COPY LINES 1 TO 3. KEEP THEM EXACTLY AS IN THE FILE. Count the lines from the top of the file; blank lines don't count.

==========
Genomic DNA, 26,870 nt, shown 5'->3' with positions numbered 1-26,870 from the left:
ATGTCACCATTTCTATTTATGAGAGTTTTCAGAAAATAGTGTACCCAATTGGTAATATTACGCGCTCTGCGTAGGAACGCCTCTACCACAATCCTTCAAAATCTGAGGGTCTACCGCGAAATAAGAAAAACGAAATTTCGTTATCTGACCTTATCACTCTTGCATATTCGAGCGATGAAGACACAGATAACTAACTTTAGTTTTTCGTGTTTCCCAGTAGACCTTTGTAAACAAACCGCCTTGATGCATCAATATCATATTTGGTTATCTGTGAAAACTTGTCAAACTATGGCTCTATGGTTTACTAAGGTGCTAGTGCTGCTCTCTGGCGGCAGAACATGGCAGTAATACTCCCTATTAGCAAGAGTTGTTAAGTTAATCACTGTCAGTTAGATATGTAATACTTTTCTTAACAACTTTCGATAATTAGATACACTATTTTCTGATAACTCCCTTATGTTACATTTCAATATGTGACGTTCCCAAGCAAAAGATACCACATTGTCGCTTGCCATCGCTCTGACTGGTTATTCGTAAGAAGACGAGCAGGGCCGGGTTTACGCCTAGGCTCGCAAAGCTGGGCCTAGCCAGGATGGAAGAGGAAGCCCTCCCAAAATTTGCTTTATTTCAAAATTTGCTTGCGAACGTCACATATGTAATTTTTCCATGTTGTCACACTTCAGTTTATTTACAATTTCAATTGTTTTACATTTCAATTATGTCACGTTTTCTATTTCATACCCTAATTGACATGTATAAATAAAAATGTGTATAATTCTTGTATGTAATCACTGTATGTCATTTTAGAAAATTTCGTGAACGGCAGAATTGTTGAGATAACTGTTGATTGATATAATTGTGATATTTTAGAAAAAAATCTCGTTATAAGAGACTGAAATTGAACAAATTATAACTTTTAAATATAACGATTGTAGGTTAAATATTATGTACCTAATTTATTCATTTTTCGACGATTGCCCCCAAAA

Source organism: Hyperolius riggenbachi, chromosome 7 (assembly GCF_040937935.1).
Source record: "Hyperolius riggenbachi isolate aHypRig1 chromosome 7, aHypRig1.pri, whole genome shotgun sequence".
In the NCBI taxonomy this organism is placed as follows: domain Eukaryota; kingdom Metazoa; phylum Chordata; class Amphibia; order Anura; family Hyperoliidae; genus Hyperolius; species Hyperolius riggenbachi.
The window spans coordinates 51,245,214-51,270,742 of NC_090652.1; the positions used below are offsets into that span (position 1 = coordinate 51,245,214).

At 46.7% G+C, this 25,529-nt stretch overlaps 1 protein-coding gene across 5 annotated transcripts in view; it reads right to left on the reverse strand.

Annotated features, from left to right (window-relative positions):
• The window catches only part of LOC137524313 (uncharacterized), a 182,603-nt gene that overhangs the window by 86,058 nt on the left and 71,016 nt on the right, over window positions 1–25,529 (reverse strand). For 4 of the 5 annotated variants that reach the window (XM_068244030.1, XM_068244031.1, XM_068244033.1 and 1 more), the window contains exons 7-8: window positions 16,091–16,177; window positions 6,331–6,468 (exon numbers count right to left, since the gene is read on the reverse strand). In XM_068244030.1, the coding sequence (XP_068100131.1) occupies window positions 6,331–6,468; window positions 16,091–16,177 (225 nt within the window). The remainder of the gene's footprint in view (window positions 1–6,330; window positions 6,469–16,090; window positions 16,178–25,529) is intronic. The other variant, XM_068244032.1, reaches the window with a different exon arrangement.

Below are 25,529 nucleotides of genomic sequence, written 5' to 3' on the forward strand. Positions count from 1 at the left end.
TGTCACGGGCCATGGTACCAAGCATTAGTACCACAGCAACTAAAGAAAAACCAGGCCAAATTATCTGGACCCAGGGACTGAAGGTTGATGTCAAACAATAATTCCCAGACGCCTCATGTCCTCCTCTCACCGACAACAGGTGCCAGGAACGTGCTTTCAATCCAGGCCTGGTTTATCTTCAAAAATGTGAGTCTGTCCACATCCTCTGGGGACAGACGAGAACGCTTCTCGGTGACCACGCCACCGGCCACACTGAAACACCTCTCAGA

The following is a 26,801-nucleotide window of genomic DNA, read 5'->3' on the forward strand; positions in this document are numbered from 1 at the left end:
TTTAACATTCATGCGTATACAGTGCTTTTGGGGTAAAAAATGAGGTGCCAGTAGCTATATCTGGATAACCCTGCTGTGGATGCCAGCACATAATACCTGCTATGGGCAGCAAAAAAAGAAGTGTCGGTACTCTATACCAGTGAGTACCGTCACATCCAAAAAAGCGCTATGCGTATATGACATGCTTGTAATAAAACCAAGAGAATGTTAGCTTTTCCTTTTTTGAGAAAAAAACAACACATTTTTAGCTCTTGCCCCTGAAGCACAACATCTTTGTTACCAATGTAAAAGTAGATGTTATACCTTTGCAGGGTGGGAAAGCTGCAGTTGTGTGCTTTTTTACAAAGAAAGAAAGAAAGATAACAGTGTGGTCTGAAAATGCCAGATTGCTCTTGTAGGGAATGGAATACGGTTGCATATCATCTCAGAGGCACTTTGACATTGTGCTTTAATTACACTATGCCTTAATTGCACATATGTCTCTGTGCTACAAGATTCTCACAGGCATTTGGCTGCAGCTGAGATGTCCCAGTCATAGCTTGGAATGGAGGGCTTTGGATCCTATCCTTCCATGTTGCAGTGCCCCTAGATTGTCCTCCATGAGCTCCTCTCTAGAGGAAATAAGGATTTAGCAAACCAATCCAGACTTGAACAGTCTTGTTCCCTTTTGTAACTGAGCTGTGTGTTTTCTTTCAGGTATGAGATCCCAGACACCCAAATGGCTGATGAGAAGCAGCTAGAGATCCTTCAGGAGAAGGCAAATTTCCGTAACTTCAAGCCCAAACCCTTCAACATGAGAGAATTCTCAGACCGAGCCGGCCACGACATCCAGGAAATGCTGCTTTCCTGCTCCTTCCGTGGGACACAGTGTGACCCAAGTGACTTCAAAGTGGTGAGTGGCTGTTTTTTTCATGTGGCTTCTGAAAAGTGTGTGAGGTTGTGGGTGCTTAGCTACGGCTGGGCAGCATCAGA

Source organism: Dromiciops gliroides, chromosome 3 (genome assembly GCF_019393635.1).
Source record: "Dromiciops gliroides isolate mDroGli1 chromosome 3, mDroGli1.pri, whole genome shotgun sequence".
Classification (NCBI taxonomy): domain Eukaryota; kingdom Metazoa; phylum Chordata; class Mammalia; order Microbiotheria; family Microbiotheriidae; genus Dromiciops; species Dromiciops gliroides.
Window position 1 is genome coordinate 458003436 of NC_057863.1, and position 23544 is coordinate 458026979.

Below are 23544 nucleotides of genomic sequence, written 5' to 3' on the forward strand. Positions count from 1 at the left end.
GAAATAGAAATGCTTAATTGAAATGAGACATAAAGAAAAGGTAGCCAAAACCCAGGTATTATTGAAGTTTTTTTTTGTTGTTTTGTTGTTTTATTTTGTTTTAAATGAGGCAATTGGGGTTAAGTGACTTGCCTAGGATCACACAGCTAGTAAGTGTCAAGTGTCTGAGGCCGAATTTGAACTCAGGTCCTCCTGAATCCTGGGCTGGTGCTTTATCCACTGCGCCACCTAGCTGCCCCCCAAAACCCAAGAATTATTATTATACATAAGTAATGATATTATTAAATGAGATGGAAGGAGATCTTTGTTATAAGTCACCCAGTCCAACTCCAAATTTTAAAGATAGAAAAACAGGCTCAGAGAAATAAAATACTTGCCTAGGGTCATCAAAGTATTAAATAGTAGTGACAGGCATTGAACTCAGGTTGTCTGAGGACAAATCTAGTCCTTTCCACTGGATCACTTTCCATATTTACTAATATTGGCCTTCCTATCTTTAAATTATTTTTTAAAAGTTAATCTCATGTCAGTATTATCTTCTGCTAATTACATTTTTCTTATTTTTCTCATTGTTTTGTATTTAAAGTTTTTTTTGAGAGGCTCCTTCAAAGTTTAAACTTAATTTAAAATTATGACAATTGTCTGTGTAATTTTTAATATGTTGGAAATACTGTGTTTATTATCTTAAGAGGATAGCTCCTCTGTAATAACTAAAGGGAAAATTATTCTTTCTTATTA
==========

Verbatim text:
Genomic DNA, 26,870 nt, shown 5'->3' with positions numbered 1-26,870 from the left:
ATGTCACCATTTCTATTTATGAGAGTTTTCAGAAAATAGTGTACCCAATTGGTAATATTACGCGCTCTGCGTAGGAACGCCTCTACCACAATCCTTCAAAATCTGAGGGTCTACCGCGAAATAAGAAAAACGAAATTTCGTTATCTGACCTTATCACTCTTGCATATTCGAGCGATGAAGACACAGATAACTAACTTTAGTTTTTCGTGTTTCCCAGTAGACCTTTGTAAACAAACCGCCTTGATGCATCAATATCATATTTGGTTATCTGTGAAAACTTGTCAAACTATGGCTCTATGGTTTACTAAGGTGCTAGTGCTGCTCTCTGGCGGCAGAACATGGCAGTAATACTCCCTATTAGCAAGAGTTGTTAAGTTAATCACTGTCAGTTAGATATGTAATACTTTTCTTAACAACTTTCGATAATTAGATACACTATTTTCTGATAACTCCCTTATGTTACATTTCAATATGTGACGTTCCCAAGCAAAAGATACCACATTGTCGCTTGCCATCGCTCTGACTGGTTATTCGTAAGAAGACGAGCAGGGCCGGGTTTACGCCTAGGCTCGCAAAGCTGGGCCTAGCCAGGATGGAAGAGGAAGCCCTCCCAAAATTTGCTTTATTTCAAAATTTGCTTGCGAACGTCACATATGTAATTTTTCCATGTTGTCACACTTCAGTTTATTTACAATTTCAATTGTTTTACATTTCAATTATGTCACGTTTTCTATTTCATACCCTAATTGACATGTATAAATAAAAATGTGTATAATTCTTGTATGTAATCACTGTATGTCATTTTAGAAAATTTCGTGAACGGCAGAATTGTTGAGATAACTGTTGATTGATATAATTGTGATATTTTAGAAAAAAATCTCGTTATAAGAGACTGAAATTGAACAAATTATAACTTTTAAATATAACGATTGTAGGTTAAATATTATGTACCTAATTTATTCATTTTTCGACGATTGCCCCCAAAA

Source organism: Hyperolius riggenbachi, chromosome 7 (assembly GCF_040937935.1).